Using GitHub's API

This MVP of octotype uses the GitHub API free tier, which has a rate limit of 5000 calls per hour. Why did I choose this? Let me put some use cases based on how the octotype site is designed (i.e., how the app calls the GitHub API in the getStaticProps and getStaticPaths functions):

  • Scenario 1: 10 octotype users with 5 posts each with a site regeneration every 120 seconds will fire about 3900 API calls. This is still reasonable and within the API rate limits, and we can pre-render all blog posts in this scenario!
  • Scenario 2: An increment to 15 octotype users with 5 posts each with a site regeneration every 120 seconds will trigger about 5940 API calls, which is above the rate limit of 5000.

As you can see, the site's scalability is limited due to the API rate restriction, so how can we fix it? I wish I had this problem (๐Ÿ˜‡), but I see different options:

  1. We could increment the ISR revalidation from 120 seconds to 180 seconds or beyond. This will trigger API calls less frequently, of course. That's cool and all that, but users would see a delay of 3 mins between the issue being created on GitHub and the blog post being published on the Web.

  2. For immediate rendering without delay, we could server-side render blog posts which, while detrimental to performance, is a safe option because it will reduce the number of API calls in an order of magnitude.

  3. I am unsure whether creating a GitHub App or an OAuth App is a valid option since I'd prefer to stick to the GitHub API free tier. Why? I sought simplicity and wanted to avoid the user logging in with GitHub credentials to get a better API rate limit. For me forcing the user to log in with GitHub credentials just to read content was a deal breaker. The audience of every developer's blog shouldn't be restricted to other developers only!

As you can imagine, I hit the limit multiple times while building the site using example Issues. However, Next.js gives us a super handy way of adding local environment variables out of the box. To get a better API rate during development time, I just had to put my personal GitHub token in the .env.local file and add a feature flag to use it if it was available (which is not the case on the server)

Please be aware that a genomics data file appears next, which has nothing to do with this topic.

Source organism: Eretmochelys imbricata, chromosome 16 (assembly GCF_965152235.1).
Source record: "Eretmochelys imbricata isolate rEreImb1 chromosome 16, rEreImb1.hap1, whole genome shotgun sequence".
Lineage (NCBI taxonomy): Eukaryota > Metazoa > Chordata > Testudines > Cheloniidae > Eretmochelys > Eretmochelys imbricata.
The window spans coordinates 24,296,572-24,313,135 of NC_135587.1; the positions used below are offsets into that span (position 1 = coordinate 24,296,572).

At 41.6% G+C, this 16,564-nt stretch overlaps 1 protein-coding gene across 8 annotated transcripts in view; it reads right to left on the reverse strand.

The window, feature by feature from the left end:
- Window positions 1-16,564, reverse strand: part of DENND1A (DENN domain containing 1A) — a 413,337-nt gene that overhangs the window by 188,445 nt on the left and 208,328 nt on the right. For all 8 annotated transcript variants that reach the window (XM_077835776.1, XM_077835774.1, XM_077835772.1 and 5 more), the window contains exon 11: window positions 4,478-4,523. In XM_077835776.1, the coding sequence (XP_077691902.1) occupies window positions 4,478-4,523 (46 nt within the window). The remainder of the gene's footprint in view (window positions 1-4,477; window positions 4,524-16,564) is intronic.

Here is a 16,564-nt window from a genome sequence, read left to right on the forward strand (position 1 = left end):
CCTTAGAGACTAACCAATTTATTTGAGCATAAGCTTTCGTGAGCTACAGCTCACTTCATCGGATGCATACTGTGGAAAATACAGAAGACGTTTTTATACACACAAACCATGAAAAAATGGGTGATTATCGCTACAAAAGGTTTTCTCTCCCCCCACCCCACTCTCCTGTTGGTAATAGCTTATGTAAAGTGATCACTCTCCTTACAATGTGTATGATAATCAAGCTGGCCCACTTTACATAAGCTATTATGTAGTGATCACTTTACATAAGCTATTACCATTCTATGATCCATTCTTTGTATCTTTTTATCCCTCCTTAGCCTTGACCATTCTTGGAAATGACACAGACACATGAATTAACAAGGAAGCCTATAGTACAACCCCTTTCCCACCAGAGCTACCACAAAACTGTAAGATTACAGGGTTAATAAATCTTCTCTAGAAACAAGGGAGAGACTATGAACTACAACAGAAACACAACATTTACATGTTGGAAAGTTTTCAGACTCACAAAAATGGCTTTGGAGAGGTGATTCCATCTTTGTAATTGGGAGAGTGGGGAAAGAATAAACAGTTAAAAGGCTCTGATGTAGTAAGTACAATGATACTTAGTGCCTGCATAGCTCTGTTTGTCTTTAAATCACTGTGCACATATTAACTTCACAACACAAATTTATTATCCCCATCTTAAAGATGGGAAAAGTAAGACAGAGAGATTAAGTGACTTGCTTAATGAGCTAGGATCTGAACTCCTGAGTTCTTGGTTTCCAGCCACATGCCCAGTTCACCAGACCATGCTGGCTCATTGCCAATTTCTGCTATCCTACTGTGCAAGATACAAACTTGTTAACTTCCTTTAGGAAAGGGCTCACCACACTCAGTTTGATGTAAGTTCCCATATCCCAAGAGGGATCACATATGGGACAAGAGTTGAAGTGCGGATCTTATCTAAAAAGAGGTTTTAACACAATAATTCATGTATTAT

Finally, rendering the markdown of a GitHub issue as HTML was super easy too. The API itself returns a raw markdown, so you only need a small library like remark to parse it and transform it into HTML. Something like this:

import { remark } from 'remark'
import html from 'remark-html'

export default async function markdownToHtml(markdown: string) {
  const result = await remark().use(html).process(markdown)
  return result.toString()

8 Examples of Augmented Developer Experience with OpenAI

As I mentioned earlier, I wouldn't have built this site without ChatGPT. Here are some very good examples as screenshots of the type of inputs I gave to the tool together with the provided answer. Did it work? Well, if you are reading this post through octotype's Web, yes, it is. Beautifully. BIG TIME

(Note: dont' even judge me ๐Ÿ˜‡)

Example 1: Problem with async/await: I just copy-pasted a code snippet. Then the AI detected the problem and came up with a solution.

Screenshot 2023-01-08 at 20 35 38

Example 2: I wanted to implement a simple tabs component: There you go, say no more

Screenshot 2023-01-08 at 20 38 08

Example 3: I did ask the same for a carousel component: It didn't work at first because of a bug. The AI fixed it:

Screenshot 2023-01-08 at 20 39 20

Example 4: An easy one about pure UI aspects using TailwindCSS.

Screenshot 2023-01-08 at 20 40 40

Example 5: A basic Typescript question: Because of stupid me ๐Ÿ˜‚

Screenshot 2023-01-08 at 20 42 05

Example 6: Using Next.js getStaticProps: These are my programming skills!

Screenshot 2023-01-08 at 20 43 24

Example 7: The typewriter effect on the landing page: This is how I did it

Screenshot 2023-01-08 at 20 44 44

Example 8: More on the typewriter effect.

Screenshot 2023-01-08 at 20 44 44

Comments (1)


Bonus: This one also blew my mind

Screenshot 2023-01-08 at 21 40 29